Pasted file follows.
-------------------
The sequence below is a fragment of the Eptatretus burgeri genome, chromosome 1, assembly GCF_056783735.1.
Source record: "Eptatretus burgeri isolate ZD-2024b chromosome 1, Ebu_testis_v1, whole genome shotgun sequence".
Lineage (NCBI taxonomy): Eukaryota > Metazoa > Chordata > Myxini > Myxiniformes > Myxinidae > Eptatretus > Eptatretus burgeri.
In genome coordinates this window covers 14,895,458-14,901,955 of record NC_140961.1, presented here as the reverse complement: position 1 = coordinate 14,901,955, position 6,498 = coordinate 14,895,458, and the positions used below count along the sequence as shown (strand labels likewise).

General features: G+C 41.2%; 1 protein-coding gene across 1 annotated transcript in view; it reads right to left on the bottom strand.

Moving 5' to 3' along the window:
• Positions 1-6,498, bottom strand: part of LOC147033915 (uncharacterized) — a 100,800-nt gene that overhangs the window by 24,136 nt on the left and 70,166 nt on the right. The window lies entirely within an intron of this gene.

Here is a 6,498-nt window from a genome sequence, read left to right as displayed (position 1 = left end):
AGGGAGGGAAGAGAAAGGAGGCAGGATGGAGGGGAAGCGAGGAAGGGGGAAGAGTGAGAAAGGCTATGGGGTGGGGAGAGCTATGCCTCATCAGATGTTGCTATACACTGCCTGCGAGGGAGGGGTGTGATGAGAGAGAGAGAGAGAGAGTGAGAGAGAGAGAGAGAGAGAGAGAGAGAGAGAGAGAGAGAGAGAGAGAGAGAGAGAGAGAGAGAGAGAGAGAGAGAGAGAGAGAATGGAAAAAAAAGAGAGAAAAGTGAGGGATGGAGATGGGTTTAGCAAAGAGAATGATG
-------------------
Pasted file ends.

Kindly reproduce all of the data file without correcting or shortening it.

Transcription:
The sequence below is a fragment of the Eptatretus burgeri genome, chromosome 1, assembly GCF_056783735.1.
Source record: "Eptatretus burgeri isolate ZD-2024b chromosome 1, Ebu_testis_v1, whole genome shotgun sequence".
Lineage (NCBI taxonomy): Eukaryota > Metazoa > Chordata > Myxini > Myxiniformes > Myxinidae > Eptatretus > Eptatretus burgeri.
In genome coordinates this window covers 14,895,458-14,901,955 of record NC_140961.1, presented here as the reverse complement: position 1 = coordinate 14,901,955, position 6,498 = coordinate 14,895,458, and the positions used below count along the sequence as shown (strand labels likewise).

General features: G+C 41.2%; 1 protein-coding gene across 1 annotated transcript in view; it reads right to left on the bottom strand.

Moving 5' to 3' along the window:
• Positions 1-6,498, bottom strand: part of LOC147033915 (uncharacterized) — a 100,800-nt gene that overhangs the window by 24,136 nt on the left and 70,166 nt on the right. The window lies entirely within an intron of this gene.

Here is a 6,498-nt window from a genome sequence, read left to right as displayed (position 1 = left end):
AGGGAGGGAAGAGAAAGGAGGCAGGATGGAGGGGAAGCGAGGAAGGGGGAAGAGTGAGAAAGGCTATGGGGTGGGGAGAGCTATGCCTCATCAGATGTTGCTATACACTGCCTGCGAGGGAGGGGTGTGATGAGAGAGAGAGAGAGAGAGTGAGAGAGAGAGAGAGAGAGAGAGAGAGAGAGAGAGAGAGAGAGAGAGAGAGAGAGAGAGAGAGAGAGAGAGAGAGAGAGAGAGAATGGAAAAAAAAGAGAGAAAAGTGAGGGATGGAGATGGGTTTAGCAAAGAGAATGATG